6. 6. E-mini S&P Select Sector Index Futures: Strategies for Hedging and ReplicatingMonthly Tracking Errors Taking a closer look at the monthly tracking error data (Exhibit 6Exhibits 4 and 5 show the monthly performances of the three sector provides the summary statistics), we can conclude that:futures strategies together with the S&P 500 stand-alone strategy,relative to those of the Style indexes over the sample period May »» For both Style indexes, the Sector Overlay/Combo strategies using E-mini Select Sector futures and E-mini S&P 500 futures2009 through May 2011. Note that the strategy with sector indexes working together track the benchmark better than either of theweighted by weight differential on top of the S&P 500 Index provides stand-alone strategies.stronger performance replication for the S&P 500 Growth Index andthe S&P 500 Value Indexes, respectively. »» Within the Sector Overlay/Combo strategies, the strategy with sectors weighted by weight differential hedge ratios — the more intuitive strategy — provides more favorable average trackingExhibit 4: Tracking Error Performance of HedgingStrategies vs. the S&P 500 Growth Index error, yet with a bit higher variability of the tracking errors. Since the reduction in average monthly tracking error is large relative SGX Index Sectors + SPX (Statistic HRs) to the difference in the standard deviation of the tracking error, Sectors Only Sectors + SPX (Weight differential HRs) we believe the intuitive hedge ratios may be sufficiently effective for replication purposes with easier maintenance. SPX Only 1.55 1.55 Exhibit 6: Monthly Tracking Error Statistics in Basis Points 1.45 1.40 1.35 S&P 500 Sectors Sectors + Sectors + 1.30 Only Only S&P 500 S&P 500 1.25 (Statistic (Weight 1.20 HRs) differential HRs) 1.15 1.10 S&P Growth 1.05 1.00 Avg. Monthly –6.24 18.01 3.68 –0.44 0.95 Tracking Error May-09 Jul-09 Sep-09 Nov-09 Jan-10 Mar-10 May-10 Jul-10 Sep-10 Nov-10 Jan-11 Mar-11 May-11 Std. Deviation 83.35 74.14 50.79 57.87 S&P Value Avg. Monthly 6.32 –3.12 –4.36 0.19Exhibit 5: Tracking Error of Hedging Strategies vs. the Tracking ErrorS&P 500 Value Index Std. Deviation 87.95 69.72 53.34 61.32 SVX Index Sectors + SPX (Statistic HRs) SPX Only Sectors + SPX (Weight differential HRs) Sectors Only 1.50 1.45 1.40 1.35 1.30 1.25 1.20 1.15 1.10 1.05 1.00 0.95 May-09 Jul-09 Sep-09 Nov-09 Jan-10 Mar-10 May-10 Jul-10 Sep-10 Nov-10 Jan-11 Mar-11 May-116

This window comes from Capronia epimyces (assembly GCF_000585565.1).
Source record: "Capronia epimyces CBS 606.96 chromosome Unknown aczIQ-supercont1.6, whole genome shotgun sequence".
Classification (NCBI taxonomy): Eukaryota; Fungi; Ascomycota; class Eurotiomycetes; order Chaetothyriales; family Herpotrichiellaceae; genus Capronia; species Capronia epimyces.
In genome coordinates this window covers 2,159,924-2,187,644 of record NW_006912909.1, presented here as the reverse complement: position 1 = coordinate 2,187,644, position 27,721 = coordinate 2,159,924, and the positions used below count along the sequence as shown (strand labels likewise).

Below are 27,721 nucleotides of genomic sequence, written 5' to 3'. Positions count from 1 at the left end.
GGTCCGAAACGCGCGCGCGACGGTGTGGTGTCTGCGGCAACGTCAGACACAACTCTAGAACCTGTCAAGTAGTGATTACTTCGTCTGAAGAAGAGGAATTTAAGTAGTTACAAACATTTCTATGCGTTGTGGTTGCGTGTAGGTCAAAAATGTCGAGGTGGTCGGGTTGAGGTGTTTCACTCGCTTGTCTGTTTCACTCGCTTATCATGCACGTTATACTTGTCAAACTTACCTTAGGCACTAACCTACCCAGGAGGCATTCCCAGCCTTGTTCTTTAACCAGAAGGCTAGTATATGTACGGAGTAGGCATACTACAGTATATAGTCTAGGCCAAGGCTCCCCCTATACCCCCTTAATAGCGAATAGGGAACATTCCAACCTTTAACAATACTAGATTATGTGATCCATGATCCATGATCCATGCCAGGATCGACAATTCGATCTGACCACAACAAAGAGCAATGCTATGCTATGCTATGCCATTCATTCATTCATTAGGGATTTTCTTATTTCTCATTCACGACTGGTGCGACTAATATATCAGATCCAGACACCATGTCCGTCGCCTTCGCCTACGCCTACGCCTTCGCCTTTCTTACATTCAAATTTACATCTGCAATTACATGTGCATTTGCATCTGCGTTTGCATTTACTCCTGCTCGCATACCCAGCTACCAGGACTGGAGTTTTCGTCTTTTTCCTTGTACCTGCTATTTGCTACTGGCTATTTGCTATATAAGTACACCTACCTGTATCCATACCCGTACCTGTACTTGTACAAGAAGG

7. 7. cmegroup.com/sectorsAppendix 1: Hedge Ratios for the Three Strategies (May 2009 – May 2011) S&P 500 Growth S&P 500 Value Sectors Only Sectors + SPX Sectors + SPX Sectors Only Sectors + SPX Sectors + SPX (Statistic HRs) (Weight (Statistic HRs) (Weight differential HRs) differential HRs) Materials Energy 0.03 –0.05 0.11 –0.03 0.06 Financials –0.11 –0.10 0.29 0.12 0.10 Industrials 0.24 0.23 Technology 0.41 0.16 0.12 –0.17 –0.12 Consumer Staples 0.12 0.19 Utilities –0.04 –0.03 0.04 0.03 Health Care 0.16 0.16 Consumer 0.09 0.03 –0.04 Discretionary S&P 500 0.96 1.00 1.03 1.00 Libor –0.03 0.00 0.03 0.02 0.00 –0.03For more information, visit cmegroup.com/sectors or contact:Sabrina Su Richard Co John NyhoffFinancial Analyst Director DirectorEquity Research & Product Development Equity Index Prices & Services Equity Research & Product Development312 648 3727 312 930 3227 312 930 2310sabrina.su@cmegroup.com richard.co@cmegroup.com john.nyhoff@cmegroup.comFutures trading is not suitable for all investors, and involves the risk of loss. Futures are a leveraged investment, and because only a percentage of a contract’s value is required to trade, it is possible to lose more than theamount of money deposited for a futures position. Therefore, traders should only use funds that they can afford to lose without affecting their lifestyles. And only a portion of those funds should be devoted to any onetrade because they cannot expect to profit on every trade. All references to options refer to options on futures.CME Group is a trademark of CME Group Inc. The Globe logo, CME, Chicago Mercantile Exchange, E-mini and Globex are trademarks of Chicago Mercantile Exchange Inc. CBOT and Chicago Board of Trade are trademarksof the Board of Trade of the City of Chicago. All other trademarks are the property of their respective owners.All of the futures contracts mentioned in this paper are listed with and subject to the rules and regulations of CME. The information within this brochure has been compiled by CME Group for general purposes only. CMEGroup assumes no responsibility for any errors or omissions. Additionally, all examples in this brochure are hypothetical situations, used for explanation purposes only, and should not be considered investment advice orthe results of actual market experience. “Standard & Poor’s,” “S&P®” “S&P 500®” “S&P SmallCap 600™“and “S&P MidCap 400™“are trademarks of The McGraw-Hill Companies, Inc. These products are not sponsored, , ,sold or endorsed by S&P, a division of The McGraw-Hill Companies, Inc., and S&P makes no representation regarding the advisability of investing in them.Copyright © 2011 CME Group Inc. 7